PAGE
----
The Q Process is a workshop with the intriguingly colloquial subtitle of “The Art & Practice of Living with Nothing and No One Against You”. The transformational 21-day practice weaves together the latest research emerging from neurobiology, developmental psychology, and quantum science with the wisdom of the world’s mystical traditions to offer a powerful path to personal evolution. The work is designed to combat the way that early experiences may continue to haunt us, even after years of conventional therapy, because the unconscious limiting beliefs we picked up early on actually create associated neural architecture that, when triggered, inhibits the ability to make the conscious choices that align with spiritual principle. The process helps participants understand and reflect on their biology (how the brain and perception works) and their psychology (how they create meaning) to uncover unconscious, limiting patterns of thought and behavior set in motion in childhood still operating by default. The result is more fully integrating the conscious intention of re-awakening to our greatest purpose and more fully experiencing joy and freedom.

The Q Process is taught around the world, including locally here in Santa Barbara, where the reverend Denese Schellink (a Certified Q coach who is married to Unity’s much beloved Reverend Larry) periodically conducts the course, as well as intermittent booster sessions. A sizeable number of local followers who have taken the course and continue to practice swear by the insights and changes achieved through the process.

Given that the New Year often brings an attendant commitment to change, Schellink is offering the full 21-day seminar again beginning this Saturday, January 13, from 9:30 am to 4:30 pm. Follow-up group coaching sessions take place 5:30 to 7 pm over the next three Thursday evenings, January 18, 25, and February 1. Get more info by calling Reverend Schellink at 708-7345, emailing deneseds@gmail.com, or visiting www.santabarbaraunity.org/q-process-workshop. The Q Effect’s website is www.theqeffect.com.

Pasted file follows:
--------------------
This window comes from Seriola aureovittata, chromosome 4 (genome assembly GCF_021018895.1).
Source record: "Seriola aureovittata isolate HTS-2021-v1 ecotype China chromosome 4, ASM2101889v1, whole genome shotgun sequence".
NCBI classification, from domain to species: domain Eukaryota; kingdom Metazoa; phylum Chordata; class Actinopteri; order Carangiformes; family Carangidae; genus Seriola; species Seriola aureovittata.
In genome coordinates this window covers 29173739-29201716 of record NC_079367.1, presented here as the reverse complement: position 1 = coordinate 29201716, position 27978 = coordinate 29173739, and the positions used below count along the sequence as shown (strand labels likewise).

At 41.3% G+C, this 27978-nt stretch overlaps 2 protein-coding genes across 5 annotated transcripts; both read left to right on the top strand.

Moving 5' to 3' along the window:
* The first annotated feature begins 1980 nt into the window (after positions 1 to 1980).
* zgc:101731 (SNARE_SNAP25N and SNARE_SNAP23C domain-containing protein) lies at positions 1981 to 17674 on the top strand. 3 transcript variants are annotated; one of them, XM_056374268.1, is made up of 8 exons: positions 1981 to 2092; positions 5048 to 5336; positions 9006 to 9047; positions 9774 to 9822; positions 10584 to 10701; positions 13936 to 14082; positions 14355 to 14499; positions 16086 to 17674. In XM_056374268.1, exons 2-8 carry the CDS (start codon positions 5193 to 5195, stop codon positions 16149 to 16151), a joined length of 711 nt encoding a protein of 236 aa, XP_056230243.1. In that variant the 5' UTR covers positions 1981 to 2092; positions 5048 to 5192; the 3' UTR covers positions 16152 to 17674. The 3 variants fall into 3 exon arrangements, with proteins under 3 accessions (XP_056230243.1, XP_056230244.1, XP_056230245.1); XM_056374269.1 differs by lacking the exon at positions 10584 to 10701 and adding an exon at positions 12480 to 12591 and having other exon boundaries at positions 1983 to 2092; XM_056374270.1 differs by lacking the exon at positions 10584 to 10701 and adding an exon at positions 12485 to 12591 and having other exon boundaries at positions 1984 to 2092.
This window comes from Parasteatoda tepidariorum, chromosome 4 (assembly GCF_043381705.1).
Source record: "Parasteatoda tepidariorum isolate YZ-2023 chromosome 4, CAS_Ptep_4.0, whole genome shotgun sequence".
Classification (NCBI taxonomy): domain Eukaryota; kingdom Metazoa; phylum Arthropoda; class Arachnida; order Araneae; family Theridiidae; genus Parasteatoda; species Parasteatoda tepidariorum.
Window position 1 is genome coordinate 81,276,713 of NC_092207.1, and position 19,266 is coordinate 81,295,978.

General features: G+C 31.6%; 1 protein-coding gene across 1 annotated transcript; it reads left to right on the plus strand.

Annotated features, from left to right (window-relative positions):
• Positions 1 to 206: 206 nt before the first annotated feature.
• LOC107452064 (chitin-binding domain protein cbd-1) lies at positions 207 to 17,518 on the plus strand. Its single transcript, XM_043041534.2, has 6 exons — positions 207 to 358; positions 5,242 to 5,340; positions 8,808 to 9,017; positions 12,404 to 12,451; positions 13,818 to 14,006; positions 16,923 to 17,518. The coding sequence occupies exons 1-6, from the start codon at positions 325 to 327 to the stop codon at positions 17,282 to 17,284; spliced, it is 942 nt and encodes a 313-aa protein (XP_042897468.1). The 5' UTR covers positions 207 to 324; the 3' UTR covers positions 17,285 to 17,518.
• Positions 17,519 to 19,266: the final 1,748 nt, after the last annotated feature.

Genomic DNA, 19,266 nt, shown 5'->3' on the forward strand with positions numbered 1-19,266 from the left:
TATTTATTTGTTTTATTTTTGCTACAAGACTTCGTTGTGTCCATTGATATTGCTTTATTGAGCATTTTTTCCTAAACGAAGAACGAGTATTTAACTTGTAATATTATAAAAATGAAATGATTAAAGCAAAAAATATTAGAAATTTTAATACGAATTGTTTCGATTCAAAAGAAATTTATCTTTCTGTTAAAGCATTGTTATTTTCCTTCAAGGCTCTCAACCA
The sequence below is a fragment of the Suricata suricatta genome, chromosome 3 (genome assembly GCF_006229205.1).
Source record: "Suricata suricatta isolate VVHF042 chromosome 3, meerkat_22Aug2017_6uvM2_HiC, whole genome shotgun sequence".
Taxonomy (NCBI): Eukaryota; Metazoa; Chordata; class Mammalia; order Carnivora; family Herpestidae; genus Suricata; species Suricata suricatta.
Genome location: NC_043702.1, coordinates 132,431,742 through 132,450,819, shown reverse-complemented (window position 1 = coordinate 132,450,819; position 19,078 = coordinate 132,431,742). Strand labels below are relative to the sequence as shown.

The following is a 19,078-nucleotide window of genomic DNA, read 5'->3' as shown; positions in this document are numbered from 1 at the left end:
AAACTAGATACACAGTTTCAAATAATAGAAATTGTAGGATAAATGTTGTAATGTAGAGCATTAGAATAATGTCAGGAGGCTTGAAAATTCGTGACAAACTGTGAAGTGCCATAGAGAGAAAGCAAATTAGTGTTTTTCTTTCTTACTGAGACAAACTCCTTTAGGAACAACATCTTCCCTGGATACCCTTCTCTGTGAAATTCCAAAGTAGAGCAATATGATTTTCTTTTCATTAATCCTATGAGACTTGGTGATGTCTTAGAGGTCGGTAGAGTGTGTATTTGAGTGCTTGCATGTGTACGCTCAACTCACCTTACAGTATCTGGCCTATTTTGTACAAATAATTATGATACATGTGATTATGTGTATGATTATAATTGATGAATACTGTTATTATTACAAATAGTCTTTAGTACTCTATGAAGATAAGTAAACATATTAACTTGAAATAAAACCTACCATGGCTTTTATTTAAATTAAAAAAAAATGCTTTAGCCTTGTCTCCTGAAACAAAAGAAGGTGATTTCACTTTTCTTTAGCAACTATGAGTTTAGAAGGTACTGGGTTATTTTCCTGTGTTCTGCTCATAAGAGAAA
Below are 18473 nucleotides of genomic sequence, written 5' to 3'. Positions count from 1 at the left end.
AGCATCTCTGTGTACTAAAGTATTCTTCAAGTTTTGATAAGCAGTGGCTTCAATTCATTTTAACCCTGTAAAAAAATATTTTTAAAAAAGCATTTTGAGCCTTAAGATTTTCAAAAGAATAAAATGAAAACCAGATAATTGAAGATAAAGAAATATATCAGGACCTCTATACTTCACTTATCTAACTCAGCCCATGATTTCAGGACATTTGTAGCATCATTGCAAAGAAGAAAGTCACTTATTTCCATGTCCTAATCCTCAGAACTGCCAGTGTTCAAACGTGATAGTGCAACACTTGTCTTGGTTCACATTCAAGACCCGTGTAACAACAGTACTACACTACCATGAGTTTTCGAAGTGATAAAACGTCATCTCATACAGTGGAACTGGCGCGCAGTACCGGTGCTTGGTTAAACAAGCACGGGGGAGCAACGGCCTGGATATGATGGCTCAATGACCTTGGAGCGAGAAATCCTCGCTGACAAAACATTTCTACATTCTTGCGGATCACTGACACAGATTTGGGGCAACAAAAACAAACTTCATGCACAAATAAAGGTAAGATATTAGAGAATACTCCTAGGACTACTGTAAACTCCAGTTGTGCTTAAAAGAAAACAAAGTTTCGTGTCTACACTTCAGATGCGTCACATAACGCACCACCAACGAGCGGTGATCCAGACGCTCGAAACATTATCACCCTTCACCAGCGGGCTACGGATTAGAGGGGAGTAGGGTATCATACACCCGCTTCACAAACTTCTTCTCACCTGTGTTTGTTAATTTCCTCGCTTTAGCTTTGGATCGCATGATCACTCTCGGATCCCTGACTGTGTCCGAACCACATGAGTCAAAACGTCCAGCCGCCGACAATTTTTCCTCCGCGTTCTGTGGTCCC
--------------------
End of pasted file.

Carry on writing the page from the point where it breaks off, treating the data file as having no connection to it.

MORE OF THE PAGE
Invoking Intuition

Wendy Cooper‘s The Intuitive Life Meetup, which generally holds events up in the Santa Ynez Valley, embraces a new space for the New Year. Developing Your Intuitive, Psychic and/or Mediumship Abilities will meet at Unity Church in Santa Barbara on Saturday, January 13, for a 90-minute workshop during which Cooper will use her experience to show how to develop and manage your intuition. Included is a discussion of the various types of intuitive and psychic abilities and how to develop and manage them. Intended for beginners to intermediates, the course will discuss how to clear your energy, raise your vibration, and how to maintain a positive flow of energy in your body, which helps to heighten your intuitive abilities. Cooper will discuss the difference between using psychic versus mediumship abilities when providing intuitive readings for others, plus demonstrate and review how to give a reading. Admission is $20. Visit www.meetup.com/The-Intuitive-Life.